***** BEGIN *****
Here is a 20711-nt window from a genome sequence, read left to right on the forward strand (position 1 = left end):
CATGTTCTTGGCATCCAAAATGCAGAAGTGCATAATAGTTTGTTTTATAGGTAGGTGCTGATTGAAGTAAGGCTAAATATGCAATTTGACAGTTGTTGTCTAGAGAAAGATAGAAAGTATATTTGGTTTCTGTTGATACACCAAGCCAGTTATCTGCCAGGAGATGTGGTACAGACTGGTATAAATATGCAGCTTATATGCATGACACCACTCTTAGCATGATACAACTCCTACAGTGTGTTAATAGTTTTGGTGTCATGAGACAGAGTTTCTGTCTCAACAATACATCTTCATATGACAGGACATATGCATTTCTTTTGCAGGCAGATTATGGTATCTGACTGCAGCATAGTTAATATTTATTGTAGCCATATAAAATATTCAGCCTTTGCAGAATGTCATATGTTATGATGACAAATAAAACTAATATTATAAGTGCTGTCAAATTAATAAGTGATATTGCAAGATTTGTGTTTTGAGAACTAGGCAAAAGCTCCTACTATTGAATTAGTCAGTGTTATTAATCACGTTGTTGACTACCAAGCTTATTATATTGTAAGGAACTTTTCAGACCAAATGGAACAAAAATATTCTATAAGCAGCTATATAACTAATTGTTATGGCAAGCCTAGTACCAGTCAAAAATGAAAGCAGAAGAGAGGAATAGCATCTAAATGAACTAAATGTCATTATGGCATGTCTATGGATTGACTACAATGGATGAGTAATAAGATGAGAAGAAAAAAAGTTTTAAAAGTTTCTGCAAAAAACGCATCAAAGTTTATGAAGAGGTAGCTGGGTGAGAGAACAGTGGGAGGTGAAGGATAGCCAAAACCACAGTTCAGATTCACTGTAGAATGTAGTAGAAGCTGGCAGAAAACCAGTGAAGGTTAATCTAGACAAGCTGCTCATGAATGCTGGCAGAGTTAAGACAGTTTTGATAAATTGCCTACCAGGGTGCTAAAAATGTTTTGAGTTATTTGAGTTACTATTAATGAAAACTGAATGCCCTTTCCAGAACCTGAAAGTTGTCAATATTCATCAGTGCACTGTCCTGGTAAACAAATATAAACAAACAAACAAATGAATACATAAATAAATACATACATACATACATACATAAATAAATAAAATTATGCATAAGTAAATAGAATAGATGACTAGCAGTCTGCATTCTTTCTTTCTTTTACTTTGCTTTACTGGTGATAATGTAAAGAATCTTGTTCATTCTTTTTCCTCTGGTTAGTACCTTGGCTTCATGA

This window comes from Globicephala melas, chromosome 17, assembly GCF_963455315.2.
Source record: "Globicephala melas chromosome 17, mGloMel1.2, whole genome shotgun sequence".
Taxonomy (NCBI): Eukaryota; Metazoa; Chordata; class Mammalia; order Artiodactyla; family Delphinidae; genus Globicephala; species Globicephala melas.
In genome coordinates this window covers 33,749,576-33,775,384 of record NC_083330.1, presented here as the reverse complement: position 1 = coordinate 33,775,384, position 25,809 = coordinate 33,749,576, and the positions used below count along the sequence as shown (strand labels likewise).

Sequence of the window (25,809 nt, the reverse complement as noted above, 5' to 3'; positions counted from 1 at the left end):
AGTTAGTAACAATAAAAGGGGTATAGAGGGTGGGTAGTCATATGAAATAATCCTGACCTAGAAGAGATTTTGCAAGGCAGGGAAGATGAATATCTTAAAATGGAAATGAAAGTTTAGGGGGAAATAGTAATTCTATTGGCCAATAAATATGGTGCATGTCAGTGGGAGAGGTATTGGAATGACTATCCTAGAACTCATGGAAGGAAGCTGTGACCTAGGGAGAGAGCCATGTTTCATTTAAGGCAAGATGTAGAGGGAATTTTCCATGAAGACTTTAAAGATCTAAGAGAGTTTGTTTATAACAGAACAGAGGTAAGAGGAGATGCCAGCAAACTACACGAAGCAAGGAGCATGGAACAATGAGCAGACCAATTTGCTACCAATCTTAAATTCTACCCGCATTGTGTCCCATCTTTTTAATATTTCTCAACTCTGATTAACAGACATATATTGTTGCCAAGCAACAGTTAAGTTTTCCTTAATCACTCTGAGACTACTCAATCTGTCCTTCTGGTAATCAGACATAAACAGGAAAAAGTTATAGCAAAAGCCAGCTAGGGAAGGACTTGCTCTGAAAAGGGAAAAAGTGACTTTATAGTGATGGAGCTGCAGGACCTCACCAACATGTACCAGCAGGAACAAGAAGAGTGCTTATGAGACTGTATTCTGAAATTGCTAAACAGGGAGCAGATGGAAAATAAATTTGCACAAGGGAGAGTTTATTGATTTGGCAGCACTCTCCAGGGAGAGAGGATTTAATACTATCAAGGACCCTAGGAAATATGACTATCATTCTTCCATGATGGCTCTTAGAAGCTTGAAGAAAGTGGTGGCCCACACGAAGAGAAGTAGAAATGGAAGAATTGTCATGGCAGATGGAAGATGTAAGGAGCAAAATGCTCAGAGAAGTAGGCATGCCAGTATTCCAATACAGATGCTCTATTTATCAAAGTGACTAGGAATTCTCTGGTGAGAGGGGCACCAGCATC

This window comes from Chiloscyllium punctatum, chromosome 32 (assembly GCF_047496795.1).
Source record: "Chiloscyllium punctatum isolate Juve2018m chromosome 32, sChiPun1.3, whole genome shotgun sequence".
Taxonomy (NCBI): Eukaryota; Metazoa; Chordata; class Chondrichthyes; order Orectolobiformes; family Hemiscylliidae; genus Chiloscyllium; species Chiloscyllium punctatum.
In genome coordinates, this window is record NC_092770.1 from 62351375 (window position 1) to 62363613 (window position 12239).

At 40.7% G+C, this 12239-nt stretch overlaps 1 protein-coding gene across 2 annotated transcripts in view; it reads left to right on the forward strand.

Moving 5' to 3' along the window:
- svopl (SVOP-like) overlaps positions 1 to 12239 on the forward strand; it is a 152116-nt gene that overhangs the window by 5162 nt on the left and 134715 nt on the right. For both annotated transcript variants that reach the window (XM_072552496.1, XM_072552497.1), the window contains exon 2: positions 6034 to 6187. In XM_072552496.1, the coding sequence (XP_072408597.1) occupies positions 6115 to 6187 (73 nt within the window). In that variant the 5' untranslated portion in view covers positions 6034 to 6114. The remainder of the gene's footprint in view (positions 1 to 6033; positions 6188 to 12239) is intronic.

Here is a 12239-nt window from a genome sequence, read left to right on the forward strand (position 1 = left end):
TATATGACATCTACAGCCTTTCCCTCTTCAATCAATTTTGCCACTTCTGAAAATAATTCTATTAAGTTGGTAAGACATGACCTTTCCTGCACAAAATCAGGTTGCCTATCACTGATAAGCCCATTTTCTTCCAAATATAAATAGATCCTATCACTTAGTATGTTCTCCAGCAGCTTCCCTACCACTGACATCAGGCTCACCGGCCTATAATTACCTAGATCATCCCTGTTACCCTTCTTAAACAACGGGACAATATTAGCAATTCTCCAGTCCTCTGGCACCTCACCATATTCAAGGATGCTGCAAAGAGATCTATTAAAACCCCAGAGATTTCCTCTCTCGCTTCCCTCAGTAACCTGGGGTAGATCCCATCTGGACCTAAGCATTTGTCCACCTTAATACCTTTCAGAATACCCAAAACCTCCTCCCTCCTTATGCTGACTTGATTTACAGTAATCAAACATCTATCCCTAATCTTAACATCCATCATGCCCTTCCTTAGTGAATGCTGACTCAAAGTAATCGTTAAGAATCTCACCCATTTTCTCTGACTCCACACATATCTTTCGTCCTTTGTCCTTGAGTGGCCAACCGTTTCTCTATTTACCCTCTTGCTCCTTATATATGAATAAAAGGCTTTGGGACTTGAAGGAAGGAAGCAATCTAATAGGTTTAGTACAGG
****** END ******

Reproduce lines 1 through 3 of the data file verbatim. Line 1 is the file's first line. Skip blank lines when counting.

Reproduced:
Here is a 20711-nt window from a genome sequence, read left to right on the forward strand (position 1 = left end):
CATGTTCTTGGCATCCAAAATGCAGAAGTGCATAATAGTTTGTTTTATAGGTAGGTGCTGATTGAAGTAAGGCTAAATATGCAATTTGACAGTTGTTGTCTAGAGAAAGATAGAAAGTATATTTGGTTTCTGTTGATACACCAAGCCAGTTATCTGCCAGGAGATGTGGTACAGACTGGTATAAATATGCAGCTTATATGCATGACACCACTCTTAGCATGATACAACTCCTACAGTGTGTTAATAGTTTTGGTGTCATGAGACAGAGTTTCTGTCTCAACAATACATCTTCATATGACAGGACATATGCATTTCTTTTGCAGGCAGATTATGGTATCTGACTGCAGCATAGTTAATATTTATTGTAGCCATATAAAATATTCAGCCTTTGCAGAATGTCATATGTTATGATGACAAATAAAACTAATATTATAAGTGCTGTCAAATTAATAAGTGATATTGCAAGATTTGTGTTTTGAGAACTAGGCAAAAGCTCCTACTATTGAATTAGTCAGTGTTATTAATCACGTTGTTGACTACCAAGCTTATTATATTGTAAGGAACTTTTCAGACCAAATGGAACAAAAATATTCTATAAGCAGCTATATAACTAATTGTTATGGCAAGCCTAGTACCAGTCAAAAATGAAAGCAGAAGAGAGGAATAGCATCTAAATGAACTAAATGTCATTATGGCATGTCTATGGATTGACTACAATGGATGAGTAATAAGATGAGAAGAAAAAAAGTTTTAAAAGTTTCTGCAAAAAACGCATCAAAGTTTATGAAGAGGTAGCTGGGTGAGAGAACAGTGGGAGGTGAAGGATAGCCAAAACCACAGTTCAGATTCACTGTAGAATGTAGTAGAAGCTGGCAGAAAACCAGTGAAGGTTAATCTAGACAAGCTGCTCATGAATGCTGGCAGAGTTAAGACAGTTTTGATAAATTGCCTACCAGGGTGCTAAAAATGTTTTGAGTTATTTGAGTTACTATTAATGAAAACTGAATGCCCTTTCCAGAACCTGAAAGTTGTCAATATTCATCAGTGCACTGTCCTGGTAAACAAATATAAACAAACAAACAAATGAATACATAAATAAATACATACATACATACATACATAAATAAATAAAATTATGCATAAGTAAATAGAATAGATGACTAGCAGTCTGCATTCTTTCTTTCTTTTACTTTGCTTTACTGGTGATAATGTAAAGAATCTTGTTCATTCTTTTTCCTCTGGTTAGTACCTTGGCTTCATGA

This window comes from Globicephala melas, chromosome 17, assembly GCF_963455315.2.